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The beauty of Stories we Tell is not just that it is full of subtext and meaning but also that – as a piece of narrative cinema – it’s hugely engaging. Polley’s sense of direction is masterful and she manages to mould a piece in which each character, each plot line and each revelation is complex and intriguing. She proves that fact really can be much more interesting than fiction and that a simple tale of a family that learns something new – but one that, refreshingly enough, doesn’t resort to crisis or melodrama in the process – can touch everybody in different ways. Though the circumstances are unique to her, the film explores the idea that we all have stories to tell, that every family and every person is only as interesting as the life that they lead and that all of us approach such stories in our own unique way.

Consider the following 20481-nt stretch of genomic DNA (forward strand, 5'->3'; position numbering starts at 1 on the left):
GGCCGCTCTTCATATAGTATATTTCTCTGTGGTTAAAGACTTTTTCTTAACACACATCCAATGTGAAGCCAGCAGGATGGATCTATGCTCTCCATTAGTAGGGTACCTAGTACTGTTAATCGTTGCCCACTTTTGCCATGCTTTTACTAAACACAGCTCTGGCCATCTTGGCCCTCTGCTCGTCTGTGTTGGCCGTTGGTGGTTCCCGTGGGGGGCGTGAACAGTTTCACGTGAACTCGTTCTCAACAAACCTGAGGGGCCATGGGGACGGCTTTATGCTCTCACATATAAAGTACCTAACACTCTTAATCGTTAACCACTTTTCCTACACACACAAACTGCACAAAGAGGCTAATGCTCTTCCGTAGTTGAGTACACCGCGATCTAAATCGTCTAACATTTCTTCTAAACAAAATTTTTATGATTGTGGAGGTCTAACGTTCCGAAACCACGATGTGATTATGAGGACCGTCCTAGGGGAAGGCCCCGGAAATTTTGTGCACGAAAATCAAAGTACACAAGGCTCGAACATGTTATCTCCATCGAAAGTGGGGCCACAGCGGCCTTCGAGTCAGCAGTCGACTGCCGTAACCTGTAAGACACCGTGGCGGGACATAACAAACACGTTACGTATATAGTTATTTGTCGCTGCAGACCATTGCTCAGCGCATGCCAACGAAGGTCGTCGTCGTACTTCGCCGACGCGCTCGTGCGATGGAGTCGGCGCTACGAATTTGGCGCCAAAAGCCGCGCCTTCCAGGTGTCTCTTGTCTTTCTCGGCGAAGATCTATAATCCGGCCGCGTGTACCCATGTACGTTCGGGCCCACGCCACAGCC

The film isn’t problem-free, however, and there are certain elements about it that I found grating. For a start, it’s too long; the story is interesting but it doesn’t need to be 110 minutes long. Secondly, the revelation towards the end about the manner in which certain parts have been filmed struck me as slightly unnecessary; the abstract, almost “meta” atmosphere of the film worked and it didn’t need to be explained. It must have been obvious to everyone watching that the Polley family hadn’t filmed everything that had happened and I don’t think we needed the closing revelation.

Nevertheless, Stories we Tell is a deep, heartfelt and entertaining exploration of storytelling, filmmaking and the personal nature of the stories we all tell. Polley is to be commended for such a brave and uncensored look at the truth about her family, and I’m thankful for such a stark insight into how she came to be the person we all know today. If you’re at all interested in storytelling and the unreliability of how people relay information, Stories we Tell is well worth a watch. It combines the metaphorical with the literal in a fresh, intelligent and engaging way and it tells a personal tale to which the audience can all relate.

For me, Stories we Tell is one of the best documentaries of 2013 and I think everyone should give it a go.

★★★½

Review also posted on Letterboxd